February is National Black History Month!
National Black History Month is celebrated nationwide for the full month of February. It is a time for Americans to learn of their nation’s full and at times painful history. Black History is American History and it is diverse and abundant.
Originally, brought into inception by Carter G. Woodson after attending a celebration for the 50th anniversary of the emancipation of black people in 1915, hosted in Washington D.C. The event erected a new publication, The Journal of Negro History and eventually the creation of Negro History Week in 1926. Negro History Week was strategically arranged to occur in the month of February, because it included the birthdays of Frederick Douglas and Abraham Lincoln, both significant figures in the Black community. Woodson strongly believed African Americans should be proud of their heritage and acknowledged for their achievements to society.
“If a race has no history, if it has no worthwhile tradition, it becomes a negligible factor in the thought of the world, and it stands in danger of being exterminated.” – Carter G. Woodson
During the 1960’s, in the midst of the civil right movement, students at colleges and universities across the nation – in particular Kent State University, began expanding the celebrating for the entire month of February. This ultimately paved the way to National Black History Month. Recognition from President Gerald Ford during the United States Bicentennial Celebration on February 10th in 1976, solidified the holiday.
“In The Bicentennial year of our Independence, we can review with admiration the impressive contributions of black Americans to our national life and culture.
One hundred years ago, to help highlight these achievements, Dr. Carter G. Woodson founded the Association for the Study of Afro-American Life and History. We are grateful to him today for his initiative, and we are richer for the work of his organization.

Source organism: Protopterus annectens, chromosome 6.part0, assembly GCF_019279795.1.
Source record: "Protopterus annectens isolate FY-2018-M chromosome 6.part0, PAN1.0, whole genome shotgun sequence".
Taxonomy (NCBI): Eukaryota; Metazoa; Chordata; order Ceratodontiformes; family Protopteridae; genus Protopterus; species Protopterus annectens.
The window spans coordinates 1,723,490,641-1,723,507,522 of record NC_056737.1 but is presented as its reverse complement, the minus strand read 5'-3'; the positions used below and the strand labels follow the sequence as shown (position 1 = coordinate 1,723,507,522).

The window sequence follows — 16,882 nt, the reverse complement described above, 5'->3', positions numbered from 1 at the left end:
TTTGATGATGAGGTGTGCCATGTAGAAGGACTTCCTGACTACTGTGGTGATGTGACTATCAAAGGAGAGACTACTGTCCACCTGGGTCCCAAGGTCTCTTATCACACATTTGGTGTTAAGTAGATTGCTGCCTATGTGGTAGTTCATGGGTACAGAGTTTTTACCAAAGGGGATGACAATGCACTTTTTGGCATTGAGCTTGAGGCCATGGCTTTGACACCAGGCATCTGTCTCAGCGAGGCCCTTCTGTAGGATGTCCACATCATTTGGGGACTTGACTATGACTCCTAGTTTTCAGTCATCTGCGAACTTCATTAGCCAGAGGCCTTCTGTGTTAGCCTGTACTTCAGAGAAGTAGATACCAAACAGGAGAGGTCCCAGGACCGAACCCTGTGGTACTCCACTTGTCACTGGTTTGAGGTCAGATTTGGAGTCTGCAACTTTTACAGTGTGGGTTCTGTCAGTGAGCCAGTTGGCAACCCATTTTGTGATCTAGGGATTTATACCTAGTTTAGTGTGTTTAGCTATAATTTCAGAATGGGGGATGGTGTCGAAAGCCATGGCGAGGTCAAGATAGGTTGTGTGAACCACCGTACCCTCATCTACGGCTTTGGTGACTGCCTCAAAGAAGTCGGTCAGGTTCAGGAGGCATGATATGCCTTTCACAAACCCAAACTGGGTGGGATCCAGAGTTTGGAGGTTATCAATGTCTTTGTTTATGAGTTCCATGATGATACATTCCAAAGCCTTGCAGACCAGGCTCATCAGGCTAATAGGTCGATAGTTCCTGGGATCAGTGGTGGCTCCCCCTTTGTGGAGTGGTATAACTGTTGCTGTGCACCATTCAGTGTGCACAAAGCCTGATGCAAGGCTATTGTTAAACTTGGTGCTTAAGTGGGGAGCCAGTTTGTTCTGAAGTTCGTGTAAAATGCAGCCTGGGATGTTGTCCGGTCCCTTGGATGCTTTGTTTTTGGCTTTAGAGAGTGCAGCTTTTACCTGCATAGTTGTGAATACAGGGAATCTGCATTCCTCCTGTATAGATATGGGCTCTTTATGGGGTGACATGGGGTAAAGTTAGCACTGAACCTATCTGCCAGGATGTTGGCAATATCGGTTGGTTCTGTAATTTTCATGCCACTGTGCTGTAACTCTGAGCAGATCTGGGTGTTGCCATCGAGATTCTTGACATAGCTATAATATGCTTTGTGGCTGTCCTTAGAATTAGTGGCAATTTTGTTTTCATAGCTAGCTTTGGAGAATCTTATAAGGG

Freedom and the recognition of individual rights are what our Revolution was all about. They were ideals that inspired our fight for Independence: ideals that we have been striving to live up to ever since. Yet it took many years before these ideals became a reality for black citizens.
The last quarter-century has finally witnessed significant strides in the full integration of black people into every area of national life. In celebrating Black History Month, we can take satisfaction from this recent progress in the realization of the ideals envisioned by our Founding Fathers. But, even more than this, we can seize the opportunity to honor the too-often neglected accomplishments of black Americans in every area of endeavor throughout our history.
I urge my fellow citizens to join me in tribute to Black History Month and to the message of courage and perseverance it brings to all of us.” – President Gerald Ford
Today, National Black History Month is not only observed in the United States, but has also been officially accepted in Canada and unofficially in the UK, Ireland and the Netherlands. It is a month of recognition, remembrance and education. A time to appreciate the phenomenal figures in Black History and raise awareness of the issues still plaguing out society today, in terms of racism and the equal rights of African American people.
This year the theme for National Black History Month is Black Health & Wellness – saluting the legacy of Black scholars, medical practitioners, naturopaths, herbalist, doulas, midwives, and all the ways in which the Black community has contributed to the healthcare system in the United States.
To see some of ways Orlando is celebrating Black History Month this year, visit the links below: